"No, why should I? Sometimes I would do certain things differently, but don't consider myself so smart that everything should be my way."

Do you expect the hospitals to fill up again?

"No, because we have many vaccinated people. Not enough though."

We are stuck at 48 percent of the adult population, and can't seem to get ahead.

"I think we can. Our task is to motivate as many people as possible to get the vaccine at a point when we have so few infections."

But how?

"Why is it discriminatory and unconstitutional to grant privileges to the vaccinated? Why isn't it unconstitutional to be infected by those who don't want to adhere to the measures, or those who refuse the vaccine? Fine, they don't have to get the jab, but they should follow the measures. Those who organize various sorts of gatherings should implement the measures as it is their responsibility, not the Task Force's."

What sorts of incentives would you offer to those who have taken the jab?

"For young people, concert and festival tickets, prize contests, winning various sorts of things, even trips. They must empathize with the rest. And no one should claim that young people cannot get infected and develop a severe form of the disease."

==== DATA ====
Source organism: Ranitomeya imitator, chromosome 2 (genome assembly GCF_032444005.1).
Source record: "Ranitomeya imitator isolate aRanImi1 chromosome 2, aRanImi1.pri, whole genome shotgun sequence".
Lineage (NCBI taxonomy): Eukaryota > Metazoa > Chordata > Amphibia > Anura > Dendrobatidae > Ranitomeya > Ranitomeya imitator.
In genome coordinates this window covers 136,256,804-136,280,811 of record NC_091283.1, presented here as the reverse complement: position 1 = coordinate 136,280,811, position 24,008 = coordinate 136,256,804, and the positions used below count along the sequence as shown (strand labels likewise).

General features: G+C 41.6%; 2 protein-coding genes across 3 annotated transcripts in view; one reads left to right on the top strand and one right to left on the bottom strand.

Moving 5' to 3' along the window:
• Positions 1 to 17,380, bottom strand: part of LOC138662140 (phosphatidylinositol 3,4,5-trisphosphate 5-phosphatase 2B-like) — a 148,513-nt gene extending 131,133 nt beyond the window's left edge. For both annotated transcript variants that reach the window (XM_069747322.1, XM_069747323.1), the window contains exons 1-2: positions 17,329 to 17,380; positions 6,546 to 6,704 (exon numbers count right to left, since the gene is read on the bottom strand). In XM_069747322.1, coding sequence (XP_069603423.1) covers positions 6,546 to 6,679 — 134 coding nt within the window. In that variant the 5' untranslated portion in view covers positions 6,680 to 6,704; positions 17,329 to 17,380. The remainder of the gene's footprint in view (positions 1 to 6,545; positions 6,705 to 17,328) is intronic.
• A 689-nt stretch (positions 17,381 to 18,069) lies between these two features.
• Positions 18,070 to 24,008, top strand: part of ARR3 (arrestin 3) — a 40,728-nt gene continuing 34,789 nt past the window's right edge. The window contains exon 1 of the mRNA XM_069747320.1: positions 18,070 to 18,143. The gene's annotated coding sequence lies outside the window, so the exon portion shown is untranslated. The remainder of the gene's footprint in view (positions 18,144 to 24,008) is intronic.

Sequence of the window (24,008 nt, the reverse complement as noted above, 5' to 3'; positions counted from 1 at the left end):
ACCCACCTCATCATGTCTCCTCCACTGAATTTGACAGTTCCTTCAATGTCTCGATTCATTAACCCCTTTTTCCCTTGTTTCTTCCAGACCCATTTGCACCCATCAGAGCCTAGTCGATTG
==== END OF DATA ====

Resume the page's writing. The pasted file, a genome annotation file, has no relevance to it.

'I WOULD MAKE VACCINATION COMPULSORY FOR HEALTH WORKERS, THE MILITARY, AND THE POLICE'

If it was up to you, would you introduce compulsory vaccination?

"Not for everyone, but definitely for some professions – healthcare workers, the police, the military. How can you take care of people if you get ill and if the system 'becomes ill' ?"

Don't you think it's a disaster that there are so many anti-vaxxers?

"There's no disaster. We need to be loud and clear about the fact that the coronavirus infection is much more dangerous than the vaccine. And many who have had Covid have quite serious problems now – with the heart, the lungs, the joints… "

Speaking of getting the disease, are you surprised by what the coronavirus does?

"By some things, to be sure, because it's an entirely new disease. But, there is no viral disease that doesn't attack all age groups, and this one is no exception. This was clear right from the start, although most scientists claimed that only the elderly could fall ill, and even that women couldn't. Hasn't time proven all of them wrong? Both young and old die, and everyone can develop a severe form of the disease. In recent months, the number of infected middle-aged and unvaccinated young people has been on the rise, both here and worldwide."